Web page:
The hottest season in Marbella, visitors are almost guaranteed blue skies and beautiful sunshine every day.
Marbella is best known for its consistently pleasant temperatures rather than becoming unbearably hot, so even though it’s much warmer in the summer, the heat won’t ever become blisteringly hot.
Having said that, it’s a good idea to avoid the middle of the day if you are planning on physical exertion, with hikes and golf, for example, far more enjoyable earlier in the morning.
It’s a great season to simply kick back and relax on the beach, or by the pool, taking a refreshing swim from time to time. Because the evenings are so warm, al fresco meals are the order of the day, and tend to be later than you may eat back home.
Even after the sun has set for the day, you’re unlikely to need long sleeves or a jacket as the temperatures will remain comfortably warm.
In Marbella, the summer season is long and relatively even, falling from the middle of May until the end of September. The average temperature is 26°C / 79°F but during August it can climb as high as 30°C / 86°F.
As the summer slowly starts to fade away, stronger winds can pick up across the bay, cooling the air and taking the heat out of the sun. Despite this, autumn in Marbella is still a sunny and warm affair with average temperatures reaching 23°C / 73°F. To put that in perspective, that would be regarded as a warm day in the UK summer months!
The ocean waters will still remain calm and warm enough for a swim and the daylight will still remain long into the evening. However, at night you may notice more of a dip in the temperature, and cardigans or a light jacket may be needed if you plan on eating outside.
By the beginning of November, a distinct change will be felt.
Winter in Marbella officially lasts from December through to February, with January being the coldest month of all. This is a relative term however as in practice the temperature rarely drops below 15°C / 59°F. The average temperature for winter is slightly higher at 17°C / 63°F.
The Sierra Blanca peaks help to provide protection from the worst of the weather and as such, Marbella enjoys its own micro climate with consistently mild and warm sunshine, even in the depths of winter. You may well be comfortable in just a T-shirt but at worst; you’ll need a light jacket, and no more.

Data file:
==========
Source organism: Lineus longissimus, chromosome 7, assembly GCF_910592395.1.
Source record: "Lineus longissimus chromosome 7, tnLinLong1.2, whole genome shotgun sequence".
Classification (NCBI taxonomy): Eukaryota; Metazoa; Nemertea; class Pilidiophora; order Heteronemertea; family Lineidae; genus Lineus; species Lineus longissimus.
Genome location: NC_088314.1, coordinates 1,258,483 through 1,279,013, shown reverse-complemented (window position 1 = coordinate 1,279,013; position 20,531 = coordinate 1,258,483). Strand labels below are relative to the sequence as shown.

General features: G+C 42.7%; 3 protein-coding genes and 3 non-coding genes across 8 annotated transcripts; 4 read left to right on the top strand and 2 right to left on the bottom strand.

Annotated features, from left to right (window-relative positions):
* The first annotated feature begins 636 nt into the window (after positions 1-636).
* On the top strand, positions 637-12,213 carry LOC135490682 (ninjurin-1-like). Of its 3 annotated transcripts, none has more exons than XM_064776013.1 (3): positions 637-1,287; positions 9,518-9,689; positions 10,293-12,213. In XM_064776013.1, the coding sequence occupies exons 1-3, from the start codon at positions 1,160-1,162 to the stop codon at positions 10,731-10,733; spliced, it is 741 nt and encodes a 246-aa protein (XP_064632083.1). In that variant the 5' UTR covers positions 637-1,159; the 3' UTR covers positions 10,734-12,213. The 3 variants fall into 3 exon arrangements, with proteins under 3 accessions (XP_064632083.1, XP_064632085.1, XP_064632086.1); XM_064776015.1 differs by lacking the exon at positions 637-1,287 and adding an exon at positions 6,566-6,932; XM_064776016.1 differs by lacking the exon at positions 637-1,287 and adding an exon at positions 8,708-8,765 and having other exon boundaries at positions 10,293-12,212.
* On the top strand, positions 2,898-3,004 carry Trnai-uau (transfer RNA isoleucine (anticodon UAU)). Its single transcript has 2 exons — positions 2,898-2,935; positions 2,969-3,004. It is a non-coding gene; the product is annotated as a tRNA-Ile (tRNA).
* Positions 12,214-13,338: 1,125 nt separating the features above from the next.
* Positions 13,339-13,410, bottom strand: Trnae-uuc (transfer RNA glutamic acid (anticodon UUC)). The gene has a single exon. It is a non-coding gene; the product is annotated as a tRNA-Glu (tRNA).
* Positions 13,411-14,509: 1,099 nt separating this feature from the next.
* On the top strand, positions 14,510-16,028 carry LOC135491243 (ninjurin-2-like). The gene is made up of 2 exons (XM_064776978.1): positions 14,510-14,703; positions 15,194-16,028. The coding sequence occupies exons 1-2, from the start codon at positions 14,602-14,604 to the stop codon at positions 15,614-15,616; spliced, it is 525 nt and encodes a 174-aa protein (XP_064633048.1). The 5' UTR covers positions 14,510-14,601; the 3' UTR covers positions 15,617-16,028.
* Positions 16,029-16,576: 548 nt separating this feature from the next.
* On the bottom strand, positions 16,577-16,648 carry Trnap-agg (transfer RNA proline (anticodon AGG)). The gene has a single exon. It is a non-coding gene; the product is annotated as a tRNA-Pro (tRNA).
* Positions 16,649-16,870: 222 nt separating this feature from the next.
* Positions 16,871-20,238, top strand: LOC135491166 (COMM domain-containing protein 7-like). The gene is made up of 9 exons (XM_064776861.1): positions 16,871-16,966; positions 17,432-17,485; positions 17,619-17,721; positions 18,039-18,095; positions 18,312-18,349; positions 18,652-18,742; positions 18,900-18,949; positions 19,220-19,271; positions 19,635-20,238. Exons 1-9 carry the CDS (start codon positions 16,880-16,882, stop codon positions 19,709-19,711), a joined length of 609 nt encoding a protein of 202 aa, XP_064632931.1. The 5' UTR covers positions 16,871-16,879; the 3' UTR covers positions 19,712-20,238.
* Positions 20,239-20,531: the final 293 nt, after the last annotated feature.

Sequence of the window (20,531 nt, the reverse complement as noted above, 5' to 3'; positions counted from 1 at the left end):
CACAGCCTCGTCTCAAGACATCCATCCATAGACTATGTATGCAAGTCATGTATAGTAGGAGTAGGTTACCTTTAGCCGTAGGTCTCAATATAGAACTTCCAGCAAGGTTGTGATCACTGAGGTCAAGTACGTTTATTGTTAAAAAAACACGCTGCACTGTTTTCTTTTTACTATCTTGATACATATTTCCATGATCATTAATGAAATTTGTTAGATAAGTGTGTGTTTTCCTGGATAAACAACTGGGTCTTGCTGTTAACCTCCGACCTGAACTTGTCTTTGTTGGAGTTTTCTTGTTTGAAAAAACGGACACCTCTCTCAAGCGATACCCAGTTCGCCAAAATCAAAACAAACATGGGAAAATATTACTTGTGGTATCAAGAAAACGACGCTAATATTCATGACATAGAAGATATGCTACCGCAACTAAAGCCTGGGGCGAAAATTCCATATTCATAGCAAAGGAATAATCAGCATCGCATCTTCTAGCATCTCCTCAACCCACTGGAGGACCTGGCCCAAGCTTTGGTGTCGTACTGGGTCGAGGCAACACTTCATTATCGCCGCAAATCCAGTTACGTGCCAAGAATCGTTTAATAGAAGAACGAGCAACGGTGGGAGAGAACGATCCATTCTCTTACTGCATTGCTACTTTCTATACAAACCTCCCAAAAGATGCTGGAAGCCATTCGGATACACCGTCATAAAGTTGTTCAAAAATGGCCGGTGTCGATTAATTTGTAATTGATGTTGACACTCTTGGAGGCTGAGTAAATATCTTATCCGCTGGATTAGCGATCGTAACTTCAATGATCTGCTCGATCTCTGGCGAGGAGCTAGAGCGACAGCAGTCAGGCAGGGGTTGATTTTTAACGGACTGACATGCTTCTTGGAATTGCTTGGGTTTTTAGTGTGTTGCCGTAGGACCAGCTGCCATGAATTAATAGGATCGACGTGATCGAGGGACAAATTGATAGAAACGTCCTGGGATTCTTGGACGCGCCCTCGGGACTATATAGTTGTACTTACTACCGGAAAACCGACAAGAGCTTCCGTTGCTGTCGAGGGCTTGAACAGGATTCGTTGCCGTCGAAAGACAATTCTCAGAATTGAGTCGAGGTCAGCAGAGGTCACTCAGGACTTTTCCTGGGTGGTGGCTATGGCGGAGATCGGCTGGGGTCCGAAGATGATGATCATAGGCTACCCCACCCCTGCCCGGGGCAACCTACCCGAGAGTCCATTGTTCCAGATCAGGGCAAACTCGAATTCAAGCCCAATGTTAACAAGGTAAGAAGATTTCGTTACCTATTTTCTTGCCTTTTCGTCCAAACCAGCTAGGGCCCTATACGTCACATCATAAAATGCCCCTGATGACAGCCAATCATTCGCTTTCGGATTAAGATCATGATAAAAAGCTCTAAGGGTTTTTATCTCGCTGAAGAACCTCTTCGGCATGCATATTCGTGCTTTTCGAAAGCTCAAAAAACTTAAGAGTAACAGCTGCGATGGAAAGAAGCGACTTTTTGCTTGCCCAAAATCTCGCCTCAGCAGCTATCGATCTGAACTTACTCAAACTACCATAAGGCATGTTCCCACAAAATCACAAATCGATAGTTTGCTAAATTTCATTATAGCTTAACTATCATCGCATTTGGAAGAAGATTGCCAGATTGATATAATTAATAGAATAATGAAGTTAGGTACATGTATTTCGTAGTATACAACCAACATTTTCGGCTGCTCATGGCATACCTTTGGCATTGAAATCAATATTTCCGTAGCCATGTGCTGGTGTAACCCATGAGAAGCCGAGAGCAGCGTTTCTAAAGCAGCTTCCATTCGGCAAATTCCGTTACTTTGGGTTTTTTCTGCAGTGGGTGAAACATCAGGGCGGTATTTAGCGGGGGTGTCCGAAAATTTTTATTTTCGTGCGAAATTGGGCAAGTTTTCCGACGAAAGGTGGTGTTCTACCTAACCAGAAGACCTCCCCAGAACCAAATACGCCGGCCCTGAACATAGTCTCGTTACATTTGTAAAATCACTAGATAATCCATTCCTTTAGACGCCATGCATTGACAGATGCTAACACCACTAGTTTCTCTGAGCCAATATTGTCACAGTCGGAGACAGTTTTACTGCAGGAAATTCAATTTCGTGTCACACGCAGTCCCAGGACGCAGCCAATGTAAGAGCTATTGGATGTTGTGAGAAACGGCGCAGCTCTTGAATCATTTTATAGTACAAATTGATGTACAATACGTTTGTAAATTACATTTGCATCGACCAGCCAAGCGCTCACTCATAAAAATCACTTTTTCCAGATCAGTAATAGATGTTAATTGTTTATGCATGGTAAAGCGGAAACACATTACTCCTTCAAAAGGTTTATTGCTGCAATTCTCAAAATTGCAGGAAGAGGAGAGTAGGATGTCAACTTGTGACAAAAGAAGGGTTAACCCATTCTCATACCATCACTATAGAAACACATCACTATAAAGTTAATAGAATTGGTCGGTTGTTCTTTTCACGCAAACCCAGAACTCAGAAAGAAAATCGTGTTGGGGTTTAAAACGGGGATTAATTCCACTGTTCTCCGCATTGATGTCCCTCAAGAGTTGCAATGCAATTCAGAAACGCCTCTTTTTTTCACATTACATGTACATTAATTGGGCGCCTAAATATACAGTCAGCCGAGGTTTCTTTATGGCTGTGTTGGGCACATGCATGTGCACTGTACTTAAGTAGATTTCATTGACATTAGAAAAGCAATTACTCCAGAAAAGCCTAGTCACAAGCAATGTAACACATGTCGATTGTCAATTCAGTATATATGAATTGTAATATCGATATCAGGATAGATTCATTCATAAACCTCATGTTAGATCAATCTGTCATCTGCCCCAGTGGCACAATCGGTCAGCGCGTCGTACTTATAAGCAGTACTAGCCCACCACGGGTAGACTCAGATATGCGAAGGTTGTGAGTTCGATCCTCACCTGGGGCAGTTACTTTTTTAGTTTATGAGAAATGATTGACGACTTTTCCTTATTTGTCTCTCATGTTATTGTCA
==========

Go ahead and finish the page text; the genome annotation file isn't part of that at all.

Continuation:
Relatively little rain is typically recorded during winter, and the weather is normally dry and warm with only occasional rain. There’s relatively few overcast days either; Marbella is a sunny place to visit more or less all year round!
Wildlife in Spain
The warm and consistent climate means that it’s a paradise for wildlife in Marbella. The whole of Andalucía is popular for birdwatchers and the very short distance between the Marbella coastline and Africa, makes it an easy migratory passage for birds of all sizes.
A raptor can cross the 12km in just 20 minutes, whilst hi-speed birds from the swallow family can manage it even faster!
Spring and autumn are the best times for bird watching in Marbella, as this is when the majority of the migrant birds will be seen in the greatest numbers. Everything from large storks to tiny wrens can be found in the Andalusian countryside so grab your binoculars and see what you can find!
Mosquitoes can present a problem in Andalucía, and Marbella too, but the extent to which you will be affected depends on exactly where you are staying. They aren’t usually a major problem, although they are normally worse in the autumn, but take the usual precautions to protect yourself in case you’re one of the unlucky few that mosquitos naturally gravitate towards.
One caution on wildlife: there are some snakes and spiders which can give a nasty bite so take care particularly if you’re walking in the mountains or woods. Avoid putting your hand into holes or crevices which you can’t see and if you get bitten, medical advice is highly recommended, even if you seem fine.
Finally, a rather strange warning but an important one, particularly for those with families. Caterpillars aren’t the benign creatures that you may be used to and it’s highly advisable to steer clear. Pine Caterpillars can be found in many places and can present a danger to animals and potentially humans too.
Their hairs are poisonous and a major irritant, causing lots of pain and inflammation. These creatures are often seen walking in a procession and are considered to be such a pest that if they’re seen crossing a golf course, play is immediately suspended as they are considered such a hazard to try and clear away!